Not even the PR firm with some of the best access to the gates of power in Washington could save Marcos after his own military and the U.S. turned against him in the final days of his dictatorship.
Shortly after Reagan’s call urging Marcos to step down, a spokesman, Alvin Drischler, announced that the firm was terminating its contract with the Philippine government. Although its strategy was unable to keep Marcos in power, a Wall Street Journal report claimed that the firm collected $237,000 of the $950,000 contract.
That the 1986 snap election was used by Marcos in the perception game he played with Washington is not new. That he spent millions of dollars to remedy his reputational issues abroad and keep himself in power, is another issue.
A postscript: Manafort’s firm reemerged in Philippine politics not long after the fall of Marcos. As reported by Keith Richburg of the Washington Post on March 10, 1989, “the then coalescing opposition [called the Union for National Action or UNA, featuring former Cory allies Vice President Salvador “Doy” Laurel and Senator Juan Ponce Enrile] hired the Washington-area public relations firm of Black Manafort Stone and Kelly” in 1988.
The firm was retained because it was “vital to present accurate information concerning events in the Philippines” to counter the “fiction perpetrated by the Aquino administration,” according to a spokesman of the opposition group.“
Washington Post reported on August 12, 1989 that Manafort’s firm was paid $950,000 for its services to Laurel’s group.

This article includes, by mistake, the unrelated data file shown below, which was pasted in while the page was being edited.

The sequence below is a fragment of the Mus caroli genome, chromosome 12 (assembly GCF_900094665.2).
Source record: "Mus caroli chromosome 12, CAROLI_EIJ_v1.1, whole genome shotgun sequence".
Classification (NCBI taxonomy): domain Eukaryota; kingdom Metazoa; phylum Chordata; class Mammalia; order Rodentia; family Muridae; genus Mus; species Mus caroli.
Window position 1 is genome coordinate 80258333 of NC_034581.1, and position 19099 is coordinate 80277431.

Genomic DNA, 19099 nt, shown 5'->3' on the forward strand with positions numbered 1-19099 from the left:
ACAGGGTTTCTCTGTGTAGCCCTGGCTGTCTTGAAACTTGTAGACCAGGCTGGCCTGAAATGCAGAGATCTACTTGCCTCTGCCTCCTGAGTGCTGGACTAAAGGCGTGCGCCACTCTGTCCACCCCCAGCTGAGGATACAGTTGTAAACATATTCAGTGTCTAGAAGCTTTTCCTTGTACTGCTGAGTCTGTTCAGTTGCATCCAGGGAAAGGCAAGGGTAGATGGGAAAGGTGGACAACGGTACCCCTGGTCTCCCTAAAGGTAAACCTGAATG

A description of selected records on Paul Manafort from the George Bush Presidential Library mentions “a request from Mr. Manafort to Mrs. Bush for a letter of congratulations to Mrs. Celia Diaz-Laurel, wife of Vice President Salvador Laurel of the Philippines, for a 1990 peace award.”
Manafort went on to chair the presidential campaign of Donald Trump in 2016 and was the former president’s trusted adviser. In 2018, Manafort was sentenced to 90 months in prison for tax and bank fraud. Four years later, the U.S. Senate Intelligence Committee considered Manafort “a grave counterintelligence threat” given his ties to Russian intelligence services and for allowing “Russian intelligence services to exert influence over, and acquire confidential information on, the Trump campaign.”
As Trump ended his term in 2020, he pardoned Manafort who still faces a P3 million civil suit from the U.S. Department of Justice for failing to disclose his interests in foreign bank accounts.
(In part 2 of this article, the authors discuss how the dictator, Ferdinand Marcos, Sr., used his vast political machinery to maintain his tight grip on power for over two decades – and how, in the end, the strategy failed to defeat the people’s demand for responsibility for the regime’s abuses.)
(Miguel Paolo P. Reyes, Larah Vinda Del Mundo, and Joel F. Ariate Jr., are researchers at the Third World Studies Center, College of Social Sciences and Philosophy, University of the Philippines Diliman. This piece is part of their Center’s on-going research program, the Marcos Regime Research.)